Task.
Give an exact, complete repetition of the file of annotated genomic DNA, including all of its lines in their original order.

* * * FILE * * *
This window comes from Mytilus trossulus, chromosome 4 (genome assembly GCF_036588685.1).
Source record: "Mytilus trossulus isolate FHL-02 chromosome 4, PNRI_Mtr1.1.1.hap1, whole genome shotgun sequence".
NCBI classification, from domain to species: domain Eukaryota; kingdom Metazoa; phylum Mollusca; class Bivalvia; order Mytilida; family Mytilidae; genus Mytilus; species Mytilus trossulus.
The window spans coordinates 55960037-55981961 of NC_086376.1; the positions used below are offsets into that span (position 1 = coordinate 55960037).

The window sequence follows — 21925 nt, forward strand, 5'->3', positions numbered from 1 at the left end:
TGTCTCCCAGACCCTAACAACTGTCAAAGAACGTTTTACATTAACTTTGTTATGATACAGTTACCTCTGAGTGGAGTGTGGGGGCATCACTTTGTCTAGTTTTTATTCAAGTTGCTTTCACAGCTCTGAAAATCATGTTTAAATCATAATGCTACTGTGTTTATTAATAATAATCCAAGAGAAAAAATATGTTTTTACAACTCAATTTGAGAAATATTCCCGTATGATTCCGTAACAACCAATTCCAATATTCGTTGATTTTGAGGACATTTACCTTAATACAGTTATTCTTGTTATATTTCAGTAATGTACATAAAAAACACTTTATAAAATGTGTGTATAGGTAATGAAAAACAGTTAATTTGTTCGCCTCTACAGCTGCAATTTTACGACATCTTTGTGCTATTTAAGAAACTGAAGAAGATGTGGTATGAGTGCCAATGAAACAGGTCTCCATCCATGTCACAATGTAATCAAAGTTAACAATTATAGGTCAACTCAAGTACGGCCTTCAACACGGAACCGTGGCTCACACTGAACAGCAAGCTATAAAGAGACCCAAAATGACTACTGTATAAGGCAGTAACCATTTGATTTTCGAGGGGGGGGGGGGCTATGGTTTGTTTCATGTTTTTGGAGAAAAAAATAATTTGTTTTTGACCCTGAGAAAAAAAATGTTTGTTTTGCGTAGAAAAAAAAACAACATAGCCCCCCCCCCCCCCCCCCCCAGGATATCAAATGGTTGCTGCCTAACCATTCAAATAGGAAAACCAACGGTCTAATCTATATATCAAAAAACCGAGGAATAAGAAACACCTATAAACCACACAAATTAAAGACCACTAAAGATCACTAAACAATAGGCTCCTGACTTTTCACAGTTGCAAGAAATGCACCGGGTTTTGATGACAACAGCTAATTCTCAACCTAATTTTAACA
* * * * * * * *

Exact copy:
This window comes from Mytilus trossulus, chromosome 4 (genome assembly GCF_036588685.1).
Source record: "Mytilus trossulus isolate FHL-02 chromosome 4, PNRI_Mtr1.1.1.hap1, whole genome shotgun sequence".
NCBI classification, from domain to species: domain Eukaryota; kingdom Metazoa; phylum Mollusca; class Bivalvia; order Mytilida; family Mytilidae; genus Mytilus; species Mytilus trossulus.
The window spans coordinates 55960037-55981961 of NC_086376.1; the positions used below are offsets into that span (position 1 = coordinate 55960037).

The window sequence follows — 21925 nt, forward strand, 5'->3', positions numbered from 1 at the left end:
TGTCTCCCAGACCCTAACAACTGTCAAAGAACGTTTTACATTAACTTTGTTATGATACAGTTACCTCTGAGTGGAGTGTGGGGGCATCACTTTGTCTAGTTTTTATTCAAGTTGCTTTCACAGCTCTGAAAATCATGTTTAAATCATAATGCTACTGTGTTTATTAATAATAATCCAAGAGAAAAAATATGTTTTTACAACTCAATTTGAGAAATATTCCCGTATGATTCCGTAACAACCAATTCCAATATTCGTTGATTTTGAGGACATTTACCTTAATACAGTTATTCTTGTTATATTTCAGTAATGTACATAAAAAACACTTTATAAAATGTGTGTATAGGTAATGAAAAACAGTTAATTTGTTCGCCTCTACAGCTGCAATTTTACGACATCTTTGTGCTATTTAAGAAACTGAAGAAGATGTGGTATGAGTGCCAATGAAACAGGTCTCCATCCATGTCACAATGTAATCAAAGTTAACAATTATAGGTCAACTCAAGTACGGCCTTCAACACGGAACCGTGGCTCACACTGAACAGCAAGCTATAAAGAGACCCAAAATGACTACTGTATAAGGCAGTAACCATTTGATTTTCGAGGGGGGGGGGGGCTATGGTTTGTTTCATGTTTTTGGAGAAAAAAATAATTTGTTTTTGACCCTGAGAAAAAAAATGTTTGTTTTGCGTAGAAAAAAAAACAACATAGCCCCCCCCCCCCCCCCCCCCAGGATATCAAATGGTTGCTGCCTAACCATTCAAATAGGAAAACCAACGGTCTAATCTATATATCAAAAAACCGAGGAATAAGAAACACCTATAAACCACACAAATTAAAGACCACTAAAGATCACTAAACAATAGGCTCCTGACTTTTCACAGTTGCAAGAAATGCACCGGGTTTTGATGACAACAGCTAATTCTCAACCTAATTTTAACA